Malaysia scouring option boosts WA wool competition

Opportunities to scour wool in Malaysia has changed the landscape for WA exporters and, importantly, increased wool competition for local growers.

Since the closure of the last WA wool scourer in 2009, scoured wool sales by WA exporters have had to be sent to Victoria for scouring prior to shipment, making it difficult for them to compete with exporters in eastern States.

However, a developing relationship between Westcoast in WA and Compass Wool Processors near Singapore is showing benefits for the industry and local growers.

Westcoast is strongly focused on exploring industry opportunities for growers and wool export representative Gavin O’Dwyer said the relationship with Compass Wool Processors now presented a viable option for scouring and topmaking from WA and was increasing competition for local wool.

“Previously, we have had to ship wool to Geelong for scouring at a cost of about $26 a bale and then ship it on to Asia and Europe,’’ Gavin said.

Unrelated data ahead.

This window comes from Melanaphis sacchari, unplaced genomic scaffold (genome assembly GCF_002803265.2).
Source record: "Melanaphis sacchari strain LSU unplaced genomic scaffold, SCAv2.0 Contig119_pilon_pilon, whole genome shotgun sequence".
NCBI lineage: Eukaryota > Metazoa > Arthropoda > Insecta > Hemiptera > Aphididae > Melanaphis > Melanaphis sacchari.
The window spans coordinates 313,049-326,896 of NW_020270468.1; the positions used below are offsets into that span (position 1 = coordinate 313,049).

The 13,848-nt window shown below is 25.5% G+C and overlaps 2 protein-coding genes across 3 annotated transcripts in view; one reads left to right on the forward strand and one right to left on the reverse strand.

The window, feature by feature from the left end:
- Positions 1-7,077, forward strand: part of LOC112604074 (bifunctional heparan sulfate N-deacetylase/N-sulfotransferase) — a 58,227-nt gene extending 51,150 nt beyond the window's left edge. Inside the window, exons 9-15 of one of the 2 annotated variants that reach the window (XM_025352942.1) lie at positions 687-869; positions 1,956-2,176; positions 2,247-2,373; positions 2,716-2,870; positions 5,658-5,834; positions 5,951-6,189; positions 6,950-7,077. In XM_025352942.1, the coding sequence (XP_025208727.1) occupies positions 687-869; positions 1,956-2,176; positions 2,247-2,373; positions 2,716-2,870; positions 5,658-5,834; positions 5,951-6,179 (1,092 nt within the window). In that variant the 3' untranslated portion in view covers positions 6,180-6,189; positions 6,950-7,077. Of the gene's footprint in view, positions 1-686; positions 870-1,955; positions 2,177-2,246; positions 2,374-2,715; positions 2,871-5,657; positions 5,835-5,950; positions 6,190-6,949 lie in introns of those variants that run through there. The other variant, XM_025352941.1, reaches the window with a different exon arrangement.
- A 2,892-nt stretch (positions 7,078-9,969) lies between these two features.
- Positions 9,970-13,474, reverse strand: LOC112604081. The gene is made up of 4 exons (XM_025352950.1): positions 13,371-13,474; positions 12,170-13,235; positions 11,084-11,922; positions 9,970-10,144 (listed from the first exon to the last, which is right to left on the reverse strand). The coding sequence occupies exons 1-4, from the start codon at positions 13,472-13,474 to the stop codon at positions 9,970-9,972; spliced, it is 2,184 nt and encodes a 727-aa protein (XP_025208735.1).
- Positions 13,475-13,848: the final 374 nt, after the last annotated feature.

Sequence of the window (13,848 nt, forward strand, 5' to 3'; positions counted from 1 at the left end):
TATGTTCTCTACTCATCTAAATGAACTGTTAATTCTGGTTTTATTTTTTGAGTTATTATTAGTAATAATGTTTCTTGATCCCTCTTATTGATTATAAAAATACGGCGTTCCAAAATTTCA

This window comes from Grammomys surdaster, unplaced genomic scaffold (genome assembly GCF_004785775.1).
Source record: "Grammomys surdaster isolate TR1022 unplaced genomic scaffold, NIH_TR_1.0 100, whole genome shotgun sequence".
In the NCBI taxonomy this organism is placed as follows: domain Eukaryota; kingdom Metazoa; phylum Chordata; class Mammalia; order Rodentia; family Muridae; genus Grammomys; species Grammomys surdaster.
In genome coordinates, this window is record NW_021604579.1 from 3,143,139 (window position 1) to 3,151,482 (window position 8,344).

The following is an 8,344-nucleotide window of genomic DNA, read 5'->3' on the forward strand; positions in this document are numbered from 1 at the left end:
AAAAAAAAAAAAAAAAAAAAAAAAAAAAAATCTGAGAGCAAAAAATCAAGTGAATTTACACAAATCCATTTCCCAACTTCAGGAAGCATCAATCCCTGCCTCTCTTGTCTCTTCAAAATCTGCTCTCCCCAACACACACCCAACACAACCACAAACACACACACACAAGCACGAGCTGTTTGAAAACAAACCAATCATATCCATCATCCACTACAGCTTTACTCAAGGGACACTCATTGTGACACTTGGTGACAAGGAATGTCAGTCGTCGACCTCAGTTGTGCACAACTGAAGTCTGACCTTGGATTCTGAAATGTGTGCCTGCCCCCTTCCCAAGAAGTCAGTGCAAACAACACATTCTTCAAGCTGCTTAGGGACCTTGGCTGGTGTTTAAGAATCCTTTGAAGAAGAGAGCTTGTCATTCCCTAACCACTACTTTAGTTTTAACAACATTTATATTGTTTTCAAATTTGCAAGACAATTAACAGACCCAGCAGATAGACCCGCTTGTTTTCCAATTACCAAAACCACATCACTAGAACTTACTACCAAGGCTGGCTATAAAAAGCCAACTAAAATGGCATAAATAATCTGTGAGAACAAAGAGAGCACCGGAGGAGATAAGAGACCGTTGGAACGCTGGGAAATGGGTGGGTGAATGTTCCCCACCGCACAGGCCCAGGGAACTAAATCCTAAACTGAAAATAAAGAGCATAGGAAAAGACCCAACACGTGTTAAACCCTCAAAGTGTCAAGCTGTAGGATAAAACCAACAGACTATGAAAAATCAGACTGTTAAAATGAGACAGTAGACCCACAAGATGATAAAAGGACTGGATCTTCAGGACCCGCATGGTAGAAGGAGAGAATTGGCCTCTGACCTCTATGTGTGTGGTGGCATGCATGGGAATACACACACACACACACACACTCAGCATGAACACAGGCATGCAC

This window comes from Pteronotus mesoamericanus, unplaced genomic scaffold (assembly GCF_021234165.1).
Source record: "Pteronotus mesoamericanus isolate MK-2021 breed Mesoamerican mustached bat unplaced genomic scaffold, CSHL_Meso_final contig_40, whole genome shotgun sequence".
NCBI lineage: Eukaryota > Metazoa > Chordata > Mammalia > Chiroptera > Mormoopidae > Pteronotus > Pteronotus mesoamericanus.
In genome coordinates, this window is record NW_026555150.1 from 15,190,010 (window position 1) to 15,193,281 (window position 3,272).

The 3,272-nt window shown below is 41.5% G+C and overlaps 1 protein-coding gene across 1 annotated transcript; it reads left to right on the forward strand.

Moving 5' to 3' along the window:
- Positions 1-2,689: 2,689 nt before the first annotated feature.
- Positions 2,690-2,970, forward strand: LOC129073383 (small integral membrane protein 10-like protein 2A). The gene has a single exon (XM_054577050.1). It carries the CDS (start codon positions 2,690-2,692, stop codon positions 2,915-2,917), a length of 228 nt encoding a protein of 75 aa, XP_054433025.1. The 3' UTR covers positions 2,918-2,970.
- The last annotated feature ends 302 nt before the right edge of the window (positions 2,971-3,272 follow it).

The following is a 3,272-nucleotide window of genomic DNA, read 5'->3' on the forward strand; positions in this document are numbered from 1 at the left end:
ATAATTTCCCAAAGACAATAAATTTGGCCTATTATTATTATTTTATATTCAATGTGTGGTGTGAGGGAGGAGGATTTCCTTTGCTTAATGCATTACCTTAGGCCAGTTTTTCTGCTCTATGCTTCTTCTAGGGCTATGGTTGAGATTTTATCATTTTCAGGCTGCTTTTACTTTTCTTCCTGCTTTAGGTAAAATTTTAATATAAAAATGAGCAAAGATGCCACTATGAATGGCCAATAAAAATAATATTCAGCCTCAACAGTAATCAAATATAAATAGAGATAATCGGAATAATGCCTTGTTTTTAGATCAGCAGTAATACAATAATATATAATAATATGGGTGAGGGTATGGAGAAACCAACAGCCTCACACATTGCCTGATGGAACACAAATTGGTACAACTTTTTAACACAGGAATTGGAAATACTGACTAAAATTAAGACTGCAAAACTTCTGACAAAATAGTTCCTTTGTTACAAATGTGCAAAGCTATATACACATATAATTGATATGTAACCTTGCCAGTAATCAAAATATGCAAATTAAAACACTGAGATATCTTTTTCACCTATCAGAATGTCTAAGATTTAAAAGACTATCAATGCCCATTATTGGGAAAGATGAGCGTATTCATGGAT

“All wool out of WA is trans-shipped through Singapore anyway, and Compass is only one hour out of Singapore, so it’s a strategic location.

“With the freight savings compared with shipment to the eastern States, and the fact scouring tariffs are more favourable in Malaysia than Australia, it puts us on par or in an even better position than other exporters.

“With the cheaper tariffs, it actually gives us an advantage over anyone else. As an exporter, we can be more confident and competitive on wool for scoured sales – and that competition will flow back to growers.’’

Nigel Leow, Compass Wool Processors, and Westcoast wool export representative Gavin O’Dwyer pictured inspecting greasy wool prior to scouring at the company’s facility near Singapore.

Westcoast is working closely with Compass Wool Processors Chief Executive Officer Tony Brann, who only recently joined the company after working in the Australian wool industry, and has been increasing its greasy wool volumes through the facility. Most of the scoured wool then heads to India, China, Thailand, Japan and Europe.

“Compass has a large scouring capacity of around 100 tonnes a day, while its combing capacity is about 10t a day,’’ Gavin said.

“They scour all wool types and we have achieved good results with a wide range of wool, including locks, stains, crossbred fleece and, of course, good WA Merino fleece wool.’’

He said with the increasing costs and environmental pressures on wool scourers, many topmakers may opt to scour at Compass and then dry comb at their own facility. Hence, mills like Compass Wool Processors could be expected to grow in strength, which would further benefit WA wool growers.

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